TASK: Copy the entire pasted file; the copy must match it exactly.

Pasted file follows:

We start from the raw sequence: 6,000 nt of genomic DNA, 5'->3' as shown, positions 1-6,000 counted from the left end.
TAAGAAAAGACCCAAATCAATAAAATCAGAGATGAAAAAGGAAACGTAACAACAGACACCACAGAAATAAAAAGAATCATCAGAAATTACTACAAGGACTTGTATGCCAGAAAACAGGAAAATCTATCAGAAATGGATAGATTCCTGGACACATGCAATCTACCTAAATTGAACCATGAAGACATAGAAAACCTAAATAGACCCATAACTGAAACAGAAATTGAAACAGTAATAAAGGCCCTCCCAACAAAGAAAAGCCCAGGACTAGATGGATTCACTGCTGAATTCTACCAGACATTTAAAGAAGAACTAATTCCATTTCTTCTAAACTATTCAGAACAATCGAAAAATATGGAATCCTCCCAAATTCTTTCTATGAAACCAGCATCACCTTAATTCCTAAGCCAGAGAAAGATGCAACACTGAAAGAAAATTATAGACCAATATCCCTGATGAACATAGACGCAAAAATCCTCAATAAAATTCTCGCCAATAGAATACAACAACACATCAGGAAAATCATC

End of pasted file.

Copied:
We start from the raw sequence: 6,000 nt of genomic DNA, 5'->3' as shown, positions 1-6,000 counted from the left end.
TAAGAAAAGACCCAAATCAATAAAATCAGAGATGAAAAAGGAAACGTAACAACAGACACCACAGAAATAAAAAGAATCATCAGAAATTACTACAAGGACTTGTATGCCAGAAAACAGGAAAATCTATCAGAAATGGATAGATTCCTGGACACATGCAATCTACCTAAATTGAACCATGAAGACATAGAAAACCTAAATAGACCCATAACTGAAACAGAAATTGAAACAGTAATAAAGGCCCTCCCAACAAAGAAAAGCCCAGGACTAGATGGATTCACTGCTGAATTCTACCAGACATTTAAAGAAGAACTAATTCCATTTCTTCTAAACTATTCAGAACAATCGAAAAATATGGAATCCTCCCAAATTCTTTCTATGAAACCAGCATCACCTTAATTCCTAAGCCAGAGAAAGATGCAACACTGAAAGAAAATTATAGACCAATATCCCTGATGAACATAGACGCAAAAATCCTCAATAAAATTCTCGCCAATAGAATACAACAACACATCAGGAAAATCATC